Life Memories Because Of My Dependent Brothers

Life Memories Because Of My Dependent Brothers

Laughter is always in the air.

Younger brothers: where would we be without them? Being the eldest sister to two brothers made is nearly impossible for me not to grow up and be independent. It was my birth right to be the leader and take charge in the family.

Now as for my brothers, it wouldn't seem to be that way. They, on the other hand, need someone to help them through life just a little bit. The other day, we were in the store shopping for food. My brother, Cody, complained that there was no food in the house for him to eat while he was home for break. I had given him the idea of getting Tyson chicken strips because cooking is not his strong suit and they are easy to make. He opens the freezer door and picks up one of the bags. He reads the fully cooked note on the bag and his face lit up. "These are fully cooked, so I can just eat them right away." I try to hold back my laugh, but it was just too difficult my 19-year-old brother just had the idea that he could eat the chicken frozen. Granted, it does say fully cooked so he probably wouldn't get sick, but now he knows that even if it is fully cooked it was in the freezer. Going to have to heat it up somehow, no one likes frozen food unless it is ice cream.

The interesting thing is that over the years I have collected hundreds of memories that I could share, but this isn't a novel after all; I don't have a lot of time. Most, if not all, of my stories are just simple moments in which my brothers fail to think before they speak. The hamburger in the downstairs freezer has been in the exact same spot for 11 years and for some reason Cody can never find it. If you want rice too, you probably shouldn't ask him to get it. He doesn't know what rice looks like apparently. Laundry was a new adventure for him when he had to go away to school. He's a momma's boy and always had it done for him. We might go to the same school, but I sure as heck wasn't walking across campus to do his laundry for him. So it was a process of teaching him what to do and how to do it. I think he has the hang of it now.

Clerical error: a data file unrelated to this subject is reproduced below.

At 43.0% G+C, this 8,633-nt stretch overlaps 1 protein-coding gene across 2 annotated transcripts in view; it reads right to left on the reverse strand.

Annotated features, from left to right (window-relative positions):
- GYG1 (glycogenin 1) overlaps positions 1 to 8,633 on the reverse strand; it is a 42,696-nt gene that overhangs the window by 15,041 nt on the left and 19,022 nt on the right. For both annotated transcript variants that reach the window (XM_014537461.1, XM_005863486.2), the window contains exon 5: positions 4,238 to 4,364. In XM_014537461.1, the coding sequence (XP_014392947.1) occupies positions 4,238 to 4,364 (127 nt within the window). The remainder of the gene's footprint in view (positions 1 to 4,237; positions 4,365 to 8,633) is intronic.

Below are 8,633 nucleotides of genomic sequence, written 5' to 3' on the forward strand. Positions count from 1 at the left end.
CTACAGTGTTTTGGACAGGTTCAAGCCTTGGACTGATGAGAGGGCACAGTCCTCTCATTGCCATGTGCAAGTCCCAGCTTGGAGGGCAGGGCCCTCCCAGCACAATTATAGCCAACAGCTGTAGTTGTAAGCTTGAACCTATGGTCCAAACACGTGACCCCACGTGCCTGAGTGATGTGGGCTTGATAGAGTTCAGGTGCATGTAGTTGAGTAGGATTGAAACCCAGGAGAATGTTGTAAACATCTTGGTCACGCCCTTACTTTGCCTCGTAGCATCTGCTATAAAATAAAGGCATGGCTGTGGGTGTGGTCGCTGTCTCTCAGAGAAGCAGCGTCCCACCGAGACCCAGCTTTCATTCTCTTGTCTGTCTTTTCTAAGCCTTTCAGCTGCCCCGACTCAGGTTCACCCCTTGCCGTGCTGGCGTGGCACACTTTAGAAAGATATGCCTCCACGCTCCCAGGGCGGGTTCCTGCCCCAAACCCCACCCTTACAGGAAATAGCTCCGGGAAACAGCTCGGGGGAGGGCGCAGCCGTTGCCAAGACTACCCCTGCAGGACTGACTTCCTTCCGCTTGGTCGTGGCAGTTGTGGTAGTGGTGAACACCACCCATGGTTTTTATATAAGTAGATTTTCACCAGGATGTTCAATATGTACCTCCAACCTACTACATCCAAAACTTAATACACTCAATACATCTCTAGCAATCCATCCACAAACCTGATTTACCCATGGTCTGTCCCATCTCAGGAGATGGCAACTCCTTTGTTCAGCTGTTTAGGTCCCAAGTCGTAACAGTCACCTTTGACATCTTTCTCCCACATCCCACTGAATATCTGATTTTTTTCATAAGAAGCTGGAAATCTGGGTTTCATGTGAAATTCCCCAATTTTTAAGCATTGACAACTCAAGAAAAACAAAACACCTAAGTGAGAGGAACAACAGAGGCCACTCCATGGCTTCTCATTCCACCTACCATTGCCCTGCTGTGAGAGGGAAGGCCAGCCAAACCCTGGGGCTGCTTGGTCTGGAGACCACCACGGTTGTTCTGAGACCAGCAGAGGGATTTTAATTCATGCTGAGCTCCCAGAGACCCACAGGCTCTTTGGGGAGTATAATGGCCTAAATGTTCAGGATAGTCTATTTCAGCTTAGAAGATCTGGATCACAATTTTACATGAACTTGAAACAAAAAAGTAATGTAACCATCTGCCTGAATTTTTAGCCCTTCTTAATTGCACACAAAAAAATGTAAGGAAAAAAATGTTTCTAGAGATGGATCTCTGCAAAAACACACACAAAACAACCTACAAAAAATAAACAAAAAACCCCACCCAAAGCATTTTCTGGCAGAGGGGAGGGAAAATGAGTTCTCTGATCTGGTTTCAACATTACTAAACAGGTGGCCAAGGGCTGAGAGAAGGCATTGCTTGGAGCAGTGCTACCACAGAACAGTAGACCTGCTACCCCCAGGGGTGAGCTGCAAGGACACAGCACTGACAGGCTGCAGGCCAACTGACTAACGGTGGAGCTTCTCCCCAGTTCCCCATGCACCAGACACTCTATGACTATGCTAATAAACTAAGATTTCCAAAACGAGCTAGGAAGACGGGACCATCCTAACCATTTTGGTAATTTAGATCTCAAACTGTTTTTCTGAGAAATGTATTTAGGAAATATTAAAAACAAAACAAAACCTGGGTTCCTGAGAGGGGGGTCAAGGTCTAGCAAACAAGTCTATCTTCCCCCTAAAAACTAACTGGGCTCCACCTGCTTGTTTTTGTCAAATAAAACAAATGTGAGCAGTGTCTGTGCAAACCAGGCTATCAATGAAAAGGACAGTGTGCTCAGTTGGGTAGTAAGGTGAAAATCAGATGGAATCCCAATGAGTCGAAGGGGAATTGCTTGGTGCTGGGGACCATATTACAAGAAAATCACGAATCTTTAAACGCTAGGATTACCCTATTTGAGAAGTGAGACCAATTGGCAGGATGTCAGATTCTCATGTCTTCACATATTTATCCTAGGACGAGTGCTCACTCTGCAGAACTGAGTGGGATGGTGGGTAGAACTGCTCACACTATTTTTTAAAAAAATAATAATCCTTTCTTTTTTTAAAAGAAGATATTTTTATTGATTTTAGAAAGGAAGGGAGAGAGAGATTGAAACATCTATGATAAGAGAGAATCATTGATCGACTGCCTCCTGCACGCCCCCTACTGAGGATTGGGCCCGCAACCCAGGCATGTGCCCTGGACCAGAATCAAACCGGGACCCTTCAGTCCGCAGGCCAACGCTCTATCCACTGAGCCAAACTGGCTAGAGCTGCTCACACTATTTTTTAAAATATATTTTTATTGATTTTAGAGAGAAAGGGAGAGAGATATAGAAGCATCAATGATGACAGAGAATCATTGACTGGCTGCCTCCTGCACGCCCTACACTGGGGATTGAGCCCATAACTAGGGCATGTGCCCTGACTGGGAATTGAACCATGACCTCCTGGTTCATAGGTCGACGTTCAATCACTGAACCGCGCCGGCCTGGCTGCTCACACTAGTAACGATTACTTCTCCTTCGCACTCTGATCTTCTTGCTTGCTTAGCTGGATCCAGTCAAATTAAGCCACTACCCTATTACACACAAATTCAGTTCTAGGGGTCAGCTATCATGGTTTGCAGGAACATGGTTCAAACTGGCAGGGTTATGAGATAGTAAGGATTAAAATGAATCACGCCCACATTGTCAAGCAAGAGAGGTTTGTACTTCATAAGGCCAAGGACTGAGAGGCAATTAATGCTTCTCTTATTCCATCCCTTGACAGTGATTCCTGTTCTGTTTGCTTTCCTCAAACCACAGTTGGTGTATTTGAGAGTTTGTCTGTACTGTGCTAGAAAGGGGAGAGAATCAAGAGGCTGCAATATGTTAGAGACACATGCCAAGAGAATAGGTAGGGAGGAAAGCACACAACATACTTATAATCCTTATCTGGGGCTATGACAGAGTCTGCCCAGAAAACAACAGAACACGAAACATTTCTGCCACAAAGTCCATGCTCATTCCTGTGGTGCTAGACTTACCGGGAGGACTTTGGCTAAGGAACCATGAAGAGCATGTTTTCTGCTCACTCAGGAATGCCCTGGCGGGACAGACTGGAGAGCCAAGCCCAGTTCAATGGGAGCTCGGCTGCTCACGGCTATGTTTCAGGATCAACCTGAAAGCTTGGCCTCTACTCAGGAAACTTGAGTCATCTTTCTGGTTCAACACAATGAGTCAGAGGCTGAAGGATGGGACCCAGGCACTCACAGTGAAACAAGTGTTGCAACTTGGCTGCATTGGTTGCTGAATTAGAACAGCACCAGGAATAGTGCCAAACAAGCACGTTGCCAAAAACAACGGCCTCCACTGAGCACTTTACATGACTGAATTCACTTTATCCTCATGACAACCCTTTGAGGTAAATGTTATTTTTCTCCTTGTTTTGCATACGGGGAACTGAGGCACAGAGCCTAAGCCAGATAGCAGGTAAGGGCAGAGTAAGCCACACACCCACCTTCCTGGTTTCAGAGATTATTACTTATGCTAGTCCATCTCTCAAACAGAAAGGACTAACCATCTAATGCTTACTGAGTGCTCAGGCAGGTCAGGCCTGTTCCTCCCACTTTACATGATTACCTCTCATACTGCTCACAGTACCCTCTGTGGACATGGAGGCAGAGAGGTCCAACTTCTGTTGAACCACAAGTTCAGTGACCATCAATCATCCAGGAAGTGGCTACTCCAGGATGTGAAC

Remembering names of things is sometimes difficult and reaching the age where you have to call different doctors is very interesting if you have lived a dependent lifestyle. One day we were discussing the dentist and orthodontist. Two people my family knows very well. Cole, age 16, was struggling to remember the name of the orthodontist. Going through names of the doctors he finally reaches it and says, "And then there's the evil dentist that puts metal on your teeth." I think I laughed for a good five minutes at this moment. I remember the days with braces and all the horrible appointments where they got tightened. Thankfully none of us have to experience that any longer.

Everyday life is simply interesting because my brothers are hilarious and Cole randomly says jokes to me like, "Kelsey your momma is so fat that when she was at the beach the whales came to shore and started singing 'We are Family' even though you're fatter than me." We were sitting at the dinner table discussing something else and out blurted that statement. It honestly keeps me on my toes and always ready for anything because you never know what will happen. Cody was about 10 at the time and he put a metal container in the microwave to heat something up. Little did he realize that metal and microwaves don't mix. Fortunately, we noticed before he burnt the house down. All a part of teaching them to become independent and to live out on their own, and maybe adding just a sprinkle of common sense wouldn't be too bad either.